Magos Herrera and Monica Salmaso

Magos Herrera (Photo: Jill Steinberg) & Mônica Salmaso (Photo: Lorena Dini)


Magos Herrera and Mônica Salmaso: "Curiosity about Latin America Brings Us Together"

By Jocelyne Enríquez

The Mexican and Brazilian singers are "soul sisters" who make music "deeply rooted in tradition." AS/COA interviewed the artists.

Mônica Salmaso and Magos Herrera first sang together virtually, during the pandemic. It was a collaboration that was destined to be, as both share the same curiosity and appreciation for their roots and the musical background of their upbringings. “Our paths at some point needed to cross,” said Herrera during an interview with AS/COA.

The artists will perform together on Thursday, March 21 at Americas Society, where they will revisit the Latin American songbook in their first live collaboration.

Growing up in São Paulo, Brazil, Salmaso started her relationship with music at a young age. She would listen to her parents’ LPs and sing along to songs that provoked emotions. "I had with music, my emotional learning even before I could name those feelings," she recalls. "It was like discovering a new world."

She holds two Latin Grammy nominations (2007 and 2012) for two of her albums. Her approach to singing these classic songs of MPR (Música popular brasileira) has always been from a position of deep respect for the history they represent, she said. "I sing these songs because they are very important to me, including the way I've learned all of them," she added.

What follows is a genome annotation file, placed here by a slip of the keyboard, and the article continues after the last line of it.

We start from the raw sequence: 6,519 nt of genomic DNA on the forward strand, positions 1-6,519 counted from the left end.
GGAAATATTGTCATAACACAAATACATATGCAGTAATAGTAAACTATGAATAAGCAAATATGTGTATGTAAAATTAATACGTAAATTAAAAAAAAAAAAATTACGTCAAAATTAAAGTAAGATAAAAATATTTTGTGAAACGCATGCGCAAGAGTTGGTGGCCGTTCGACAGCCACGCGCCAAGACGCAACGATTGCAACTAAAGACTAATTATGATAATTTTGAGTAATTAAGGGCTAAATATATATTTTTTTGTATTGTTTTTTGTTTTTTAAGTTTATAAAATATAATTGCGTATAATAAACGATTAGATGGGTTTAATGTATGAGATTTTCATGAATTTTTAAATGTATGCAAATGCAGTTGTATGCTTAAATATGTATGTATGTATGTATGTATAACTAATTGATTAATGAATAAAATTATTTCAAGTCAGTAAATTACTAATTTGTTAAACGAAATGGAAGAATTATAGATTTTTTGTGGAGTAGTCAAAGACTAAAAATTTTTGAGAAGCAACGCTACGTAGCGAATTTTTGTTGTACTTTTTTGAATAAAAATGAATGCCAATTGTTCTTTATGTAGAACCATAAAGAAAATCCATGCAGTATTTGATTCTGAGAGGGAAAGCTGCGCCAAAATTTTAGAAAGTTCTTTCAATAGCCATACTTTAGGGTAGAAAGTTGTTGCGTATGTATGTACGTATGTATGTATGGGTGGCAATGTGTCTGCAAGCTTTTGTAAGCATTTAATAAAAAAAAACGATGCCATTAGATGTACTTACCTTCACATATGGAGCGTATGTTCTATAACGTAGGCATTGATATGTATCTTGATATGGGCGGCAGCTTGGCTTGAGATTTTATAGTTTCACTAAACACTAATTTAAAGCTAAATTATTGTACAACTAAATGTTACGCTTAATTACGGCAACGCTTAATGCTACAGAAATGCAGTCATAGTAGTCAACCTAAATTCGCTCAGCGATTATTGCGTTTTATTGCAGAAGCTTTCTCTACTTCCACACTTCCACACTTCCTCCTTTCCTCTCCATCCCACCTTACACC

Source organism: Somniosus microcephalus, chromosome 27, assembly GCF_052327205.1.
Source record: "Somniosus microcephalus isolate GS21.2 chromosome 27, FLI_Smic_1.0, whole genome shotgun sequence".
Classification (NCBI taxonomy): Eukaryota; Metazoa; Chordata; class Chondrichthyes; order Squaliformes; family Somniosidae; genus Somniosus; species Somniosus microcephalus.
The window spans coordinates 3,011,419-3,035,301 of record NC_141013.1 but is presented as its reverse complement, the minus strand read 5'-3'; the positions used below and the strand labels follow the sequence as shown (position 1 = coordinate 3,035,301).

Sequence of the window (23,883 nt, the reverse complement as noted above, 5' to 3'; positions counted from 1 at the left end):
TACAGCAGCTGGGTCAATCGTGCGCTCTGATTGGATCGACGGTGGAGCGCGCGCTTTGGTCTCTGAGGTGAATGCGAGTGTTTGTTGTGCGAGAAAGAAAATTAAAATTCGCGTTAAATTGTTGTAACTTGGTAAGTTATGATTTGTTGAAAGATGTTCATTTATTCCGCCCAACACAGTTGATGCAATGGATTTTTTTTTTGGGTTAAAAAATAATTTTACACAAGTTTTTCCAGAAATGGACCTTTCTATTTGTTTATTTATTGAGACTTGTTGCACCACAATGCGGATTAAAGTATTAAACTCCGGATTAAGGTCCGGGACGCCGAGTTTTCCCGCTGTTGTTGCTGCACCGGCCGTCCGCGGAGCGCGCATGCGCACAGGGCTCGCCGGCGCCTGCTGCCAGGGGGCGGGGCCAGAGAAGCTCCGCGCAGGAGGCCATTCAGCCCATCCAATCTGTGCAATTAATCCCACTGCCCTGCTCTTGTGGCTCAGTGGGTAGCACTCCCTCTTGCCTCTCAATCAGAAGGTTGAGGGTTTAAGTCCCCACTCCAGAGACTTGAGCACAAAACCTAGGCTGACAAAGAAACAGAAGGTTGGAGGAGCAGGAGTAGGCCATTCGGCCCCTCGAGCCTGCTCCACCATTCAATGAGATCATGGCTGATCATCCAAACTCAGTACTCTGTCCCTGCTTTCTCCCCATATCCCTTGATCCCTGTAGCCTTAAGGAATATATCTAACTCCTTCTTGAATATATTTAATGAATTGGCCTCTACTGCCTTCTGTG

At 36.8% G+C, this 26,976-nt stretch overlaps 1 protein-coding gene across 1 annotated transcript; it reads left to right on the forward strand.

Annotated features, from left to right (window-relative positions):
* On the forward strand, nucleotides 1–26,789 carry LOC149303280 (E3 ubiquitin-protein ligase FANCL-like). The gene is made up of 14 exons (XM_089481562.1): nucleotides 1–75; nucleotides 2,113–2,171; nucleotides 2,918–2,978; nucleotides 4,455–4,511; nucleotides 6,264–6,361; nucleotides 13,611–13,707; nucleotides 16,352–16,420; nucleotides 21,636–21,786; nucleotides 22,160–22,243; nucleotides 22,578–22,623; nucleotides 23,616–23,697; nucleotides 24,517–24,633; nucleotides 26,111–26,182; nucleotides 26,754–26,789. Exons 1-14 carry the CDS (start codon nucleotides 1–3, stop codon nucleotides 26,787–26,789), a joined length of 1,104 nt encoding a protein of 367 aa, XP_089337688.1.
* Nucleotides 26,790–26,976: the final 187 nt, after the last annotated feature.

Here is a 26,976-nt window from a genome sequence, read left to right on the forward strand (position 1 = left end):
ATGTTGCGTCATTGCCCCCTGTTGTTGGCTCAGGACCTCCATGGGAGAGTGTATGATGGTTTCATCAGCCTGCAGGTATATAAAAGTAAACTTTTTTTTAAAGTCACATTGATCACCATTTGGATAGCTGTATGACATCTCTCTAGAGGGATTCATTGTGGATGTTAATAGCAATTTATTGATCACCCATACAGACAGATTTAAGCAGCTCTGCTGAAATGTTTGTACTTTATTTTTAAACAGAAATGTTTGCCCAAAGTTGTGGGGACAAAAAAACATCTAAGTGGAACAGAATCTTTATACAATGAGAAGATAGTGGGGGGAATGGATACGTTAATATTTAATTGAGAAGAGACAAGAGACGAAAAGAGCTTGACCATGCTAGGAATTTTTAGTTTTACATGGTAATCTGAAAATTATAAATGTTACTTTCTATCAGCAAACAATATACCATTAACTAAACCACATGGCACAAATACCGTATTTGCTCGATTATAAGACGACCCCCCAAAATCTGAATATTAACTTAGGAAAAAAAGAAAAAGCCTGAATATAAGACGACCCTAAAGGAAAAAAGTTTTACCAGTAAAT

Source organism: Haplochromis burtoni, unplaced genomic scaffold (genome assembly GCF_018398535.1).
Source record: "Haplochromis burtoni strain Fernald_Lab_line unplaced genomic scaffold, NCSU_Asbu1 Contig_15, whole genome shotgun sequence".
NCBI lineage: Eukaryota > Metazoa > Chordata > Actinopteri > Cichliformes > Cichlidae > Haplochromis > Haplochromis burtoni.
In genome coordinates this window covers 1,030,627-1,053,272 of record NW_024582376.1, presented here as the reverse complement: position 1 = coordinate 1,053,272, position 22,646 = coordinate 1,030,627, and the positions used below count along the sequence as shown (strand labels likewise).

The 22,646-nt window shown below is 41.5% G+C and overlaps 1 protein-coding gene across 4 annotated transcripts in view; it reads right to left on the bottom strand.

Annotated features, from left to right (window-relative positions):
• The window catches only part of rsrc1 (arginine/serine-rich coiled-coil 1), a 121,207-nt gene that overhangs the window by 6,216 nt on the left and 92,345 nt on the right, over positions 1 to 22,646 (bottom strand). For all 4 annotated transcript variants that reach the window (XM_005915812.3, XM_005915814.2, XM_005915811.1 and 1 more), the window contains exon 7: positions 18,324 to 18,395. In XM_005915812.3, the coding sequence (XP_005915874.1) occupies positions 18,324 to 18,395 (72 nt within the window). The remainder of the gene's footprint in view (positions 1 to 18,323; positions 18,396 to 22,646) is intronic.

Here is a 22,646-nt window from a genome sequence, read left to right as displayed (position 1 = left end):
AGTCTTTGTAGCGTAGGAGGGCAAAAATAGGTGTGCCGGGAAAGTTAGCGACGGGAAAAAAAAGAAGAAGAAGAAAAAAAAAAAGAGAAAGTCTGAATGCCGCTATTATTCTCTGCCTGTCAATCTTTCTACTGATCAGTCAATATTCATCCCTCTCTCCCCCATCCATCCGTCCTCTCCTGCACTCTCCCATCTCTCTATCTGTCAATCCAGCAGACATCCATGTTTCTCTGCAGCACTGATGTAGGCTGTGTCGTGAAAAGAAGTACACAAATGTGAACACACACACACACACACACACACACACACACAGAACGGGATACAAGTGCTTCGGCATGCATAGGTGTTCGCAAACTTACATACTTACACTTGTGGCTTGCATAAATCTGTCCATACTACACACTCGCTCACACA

Salmaso's music series, Ô de casas, allowed her to collaborate virtually with a varied set of artists who share the same passion for music, including Magos Herrera.

Herrera, originally from Mexico City and currently based in New York City, is a Grammy-nominated singer and composer who elegantly reflects the core of Latin American music by blending different genres and languages together. She found in jazz a way of expressing herself and her diverse experiences. "That's how jazz brought my attention into this possibility of bringing different influences within one thing," she says.

When asked about her unique approach to singing in Spanish, English, and Portuguese, she says that it's a mere reflection of who she is.

"Those are the languages that I speak every day," she explains. "I relate to all of them in the same capacity." Herrera has performed at acclaimed international stages throughout her career, making her a cultural ambassador—"unconsciously"—of the richness and diversity of the region's music.

“We're going to tell a story and we're going to give space to each other and bring our both voices together," said Herrera about Thursday's concert, which will also include original pieces she wrote. "So we're going to explore different ways to tell the story. But basically we're going to tell the story of sounds of Latin America."